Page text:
“In the spring a young man’s fancy lightly turns to thoughts of love…”

So said Tennyson, but it seems to me that in the spring an eventer’s fancy lightly turns to thoughts of horse trials.

With entries opening this Friday (23 January) for the first British Eventing fixtures of the season, eventers across the country will be asking all the same questions they ask themselves every year.

Where shall I go for my first event of the season? Should I hold back in case the weather doesn’t warm up and I can’t put enough work into my horse to be ready for the first weekend of March? How many BE100s do I need to do before I tackle a novice? Will my horse remember everything he knew at the end of last season or will he return to being a gibbering wreck as soon as he sees white boards?

Maybe a new event in your area has opened up your choices. Should I go there or head to the tried and tested option? Will it be a strong course or an easy one? What if the showjumping has a spooky hedge right by the arena?

Or perhaps it’s the opposite scenario — a favourite event has left the calendar or moved date. How far am I willing to drive to get a run that weekend? If I don’t compete that day can I get the qualifications or practice I need to fulfil my ultimate season or half season aim?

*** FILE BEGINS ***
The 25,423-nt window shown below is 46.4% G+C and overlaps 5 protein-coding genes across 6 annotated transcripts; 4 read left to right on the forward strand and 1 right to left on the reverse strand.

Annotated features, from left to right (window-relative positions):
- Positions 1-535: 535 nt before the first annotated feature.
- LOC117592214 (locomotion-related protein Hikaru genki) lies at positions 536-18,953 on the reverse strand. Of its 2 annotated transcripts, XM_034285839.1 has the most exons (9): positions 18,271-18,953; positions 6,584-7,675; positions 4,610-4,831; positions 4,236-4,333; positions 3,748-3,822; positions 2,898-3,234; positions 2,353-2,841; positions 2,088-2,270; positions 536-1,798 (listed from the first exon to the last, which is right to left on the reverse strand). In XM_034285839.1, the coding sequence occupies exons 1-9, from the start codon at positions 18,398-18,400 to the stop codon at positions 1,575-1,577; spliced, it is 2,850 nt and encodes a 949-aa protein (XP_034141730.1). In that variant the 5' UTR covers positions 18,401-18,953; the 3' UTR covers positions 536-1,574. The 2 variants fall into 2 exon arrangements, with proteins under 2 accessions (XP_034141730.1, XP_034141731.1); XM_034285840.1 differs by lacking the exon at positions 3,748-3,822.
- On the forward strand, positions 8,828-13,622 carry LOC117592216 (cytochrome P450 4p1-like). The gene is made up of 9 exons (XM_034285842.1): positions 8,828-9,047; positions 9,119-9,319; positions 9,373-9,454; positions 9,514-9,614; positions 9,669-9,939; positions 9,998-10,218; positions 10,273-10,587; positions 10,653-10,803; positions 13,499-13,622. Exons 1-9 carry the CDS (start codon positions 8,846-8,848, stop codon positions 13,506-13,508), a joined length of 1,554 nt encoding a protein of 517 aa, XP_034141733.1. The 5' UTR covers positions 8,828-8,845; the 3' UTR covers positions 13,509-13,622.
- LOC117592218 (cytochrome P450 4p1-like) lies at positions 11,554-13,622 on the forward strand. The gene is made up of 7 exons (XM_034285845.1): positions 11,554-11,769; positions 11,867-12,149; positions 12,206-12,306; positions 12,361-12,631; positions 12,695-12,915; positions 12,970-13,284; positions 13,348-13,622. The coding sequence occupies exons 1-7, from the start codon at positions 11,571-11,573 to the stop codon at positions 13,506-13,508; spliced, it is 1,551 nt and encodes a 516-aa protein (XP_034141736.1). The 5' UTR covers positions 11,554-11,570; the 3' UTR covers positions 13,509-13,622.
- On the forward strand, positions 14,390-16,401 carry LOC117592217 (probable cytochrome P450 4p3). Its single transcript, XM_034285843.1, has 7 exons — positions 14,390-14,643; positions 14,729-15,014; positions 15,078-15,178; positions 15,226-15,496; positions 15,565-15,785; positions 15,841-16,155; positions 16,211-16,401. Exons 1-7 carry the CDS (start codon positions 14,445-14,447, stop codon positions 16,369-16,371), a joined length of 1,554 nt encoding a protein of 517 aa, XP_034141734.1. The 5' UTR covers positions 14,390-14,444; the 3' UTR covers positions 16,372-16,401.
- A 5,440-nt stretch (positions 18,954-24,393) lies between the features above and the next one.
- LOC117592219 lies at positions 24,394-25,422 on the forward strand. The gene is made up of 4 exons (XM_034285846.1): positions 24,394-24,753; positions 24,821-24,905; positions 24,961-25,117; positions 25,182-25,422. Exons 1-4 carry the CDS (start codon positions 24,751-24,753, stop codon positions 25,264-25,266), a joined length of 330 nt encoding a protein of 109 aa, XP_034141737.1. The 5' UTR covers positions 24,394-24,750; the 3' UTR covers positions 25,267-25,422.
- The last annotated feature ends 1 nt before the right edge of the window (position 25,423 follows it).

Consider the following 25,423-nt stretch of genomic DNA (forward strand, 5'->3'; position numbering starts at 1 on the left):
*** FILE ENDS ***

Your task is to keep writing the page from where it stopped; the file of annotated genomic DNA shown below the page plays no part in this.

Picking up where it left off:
So you’re sitting down, with the British Eventing magazine or website on a laptop or tablet, plus Eventing magazine’s horse trials guide (on sale Saturday 21 February). You think you’ve got it all sorted. Then you consult your diary or your helpers… and discover it’s not quite that simple.

Oh — it’s mum’s birthday that weekend I was thinking of asking her to help me drive 200 miles to the best one-day event within striking distance. She loves doing that and spending the return journey hearing me agonise about why I got eliminated at the first fence, right?

How much do I want to go to that colleague’s wedding? I mean, doesn’t she know it’s the same weekend as the three-day event you started aiming for four years ago?

I used to find fitting the jigsaw together difficult enough with one horse — how professionals with multiple horses and owners to take into account manage to get it all sorted I really don’t know. Hats off to them and good luck to everyone eventing this season, whether you’re aiming for your first BE80(T) or Badminton or anything in between.

Eventing magazine’s horse trials guide — with info from every organiser, rider comments on every fixture and percentages of cross-country clear rounds from 2014 events — is published in the March (out Saturday, 21 February) and April (out Saturday, 21 March) issues.